Dragons keep your system from getting into the Zone.

There’s the dragon of ill-health. The other day I was running a fever and forgot my wallet, keys etc. etc. in my friend’s car. When have I ever in my life forgotten my wallet, like, anywhere? See? Ill-health makes you commit critical blunders. It’s the real world, people. Ill-health happens. So when this dragon appears, don’t initiate a fresh trade. If you’ve got any open positions, just play them according to the rules you defined when your system was not diseased, i.e. when you were in the Zone and initiated the positions. You have to understand this: the dragon of ill-health knocks you out of the Zone.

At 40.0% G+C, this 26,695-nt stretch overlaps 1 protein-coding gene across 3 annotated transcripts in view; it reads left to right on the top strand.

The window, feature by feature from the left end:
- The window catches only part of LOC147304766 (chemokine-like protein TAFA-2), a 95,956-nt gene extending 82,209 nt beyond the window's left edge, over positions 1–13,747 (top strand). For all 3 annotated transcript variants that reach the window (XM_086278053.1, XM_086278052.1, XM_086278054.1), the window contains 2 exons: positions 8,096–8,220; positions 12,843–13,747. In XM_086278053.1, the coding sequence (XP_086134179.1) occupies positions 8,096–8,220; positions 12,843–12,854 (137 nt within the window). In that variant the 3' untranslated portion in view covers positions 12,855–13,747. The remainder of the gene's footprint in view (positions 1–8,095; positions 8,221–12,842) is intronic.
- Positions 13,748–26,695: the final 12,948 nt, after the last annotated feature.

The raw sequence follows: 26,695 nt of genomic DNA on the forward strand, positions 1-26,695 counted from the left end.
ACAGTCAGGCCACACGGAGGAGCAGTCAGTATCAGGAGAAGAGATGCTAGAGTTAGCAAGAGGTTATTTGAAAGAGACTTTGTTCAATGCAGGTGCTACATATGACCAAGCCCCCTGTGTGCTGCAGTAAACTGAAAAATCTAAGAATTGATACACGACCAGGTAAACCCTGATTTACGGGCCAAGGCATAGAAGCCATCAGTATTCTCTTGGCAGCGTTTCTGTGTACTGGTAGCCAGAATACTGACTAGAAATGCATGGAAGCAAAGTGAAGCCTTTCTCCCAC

Then there’s the powerful and magnetic media-dragon. See, first there’s the market. Then there are people who report about the market, with all their biases and their opinions. As a trader, are you about to listen to the media dragon’s second- or third-hand opinion about the market? Or would you much rather build a first-hand opinion by connecting to the market yourself? Though the answer to this question is rhetorical, the magnetism of the media-dragon is so powerful that even the strongest of traders gets sucked into it. What’s to be done? OK, indulge in media, but tell yourself that this is your time-off, and that you are indulging / amusing yourself. Don’t take any media report at face-value, because there are vested interests. By the time news arrives in print, the market has already factored it in the price long back. Basically, you need to try hard to not let the media dragon bias you against your trading strategy which you formulated while connected in the Zone.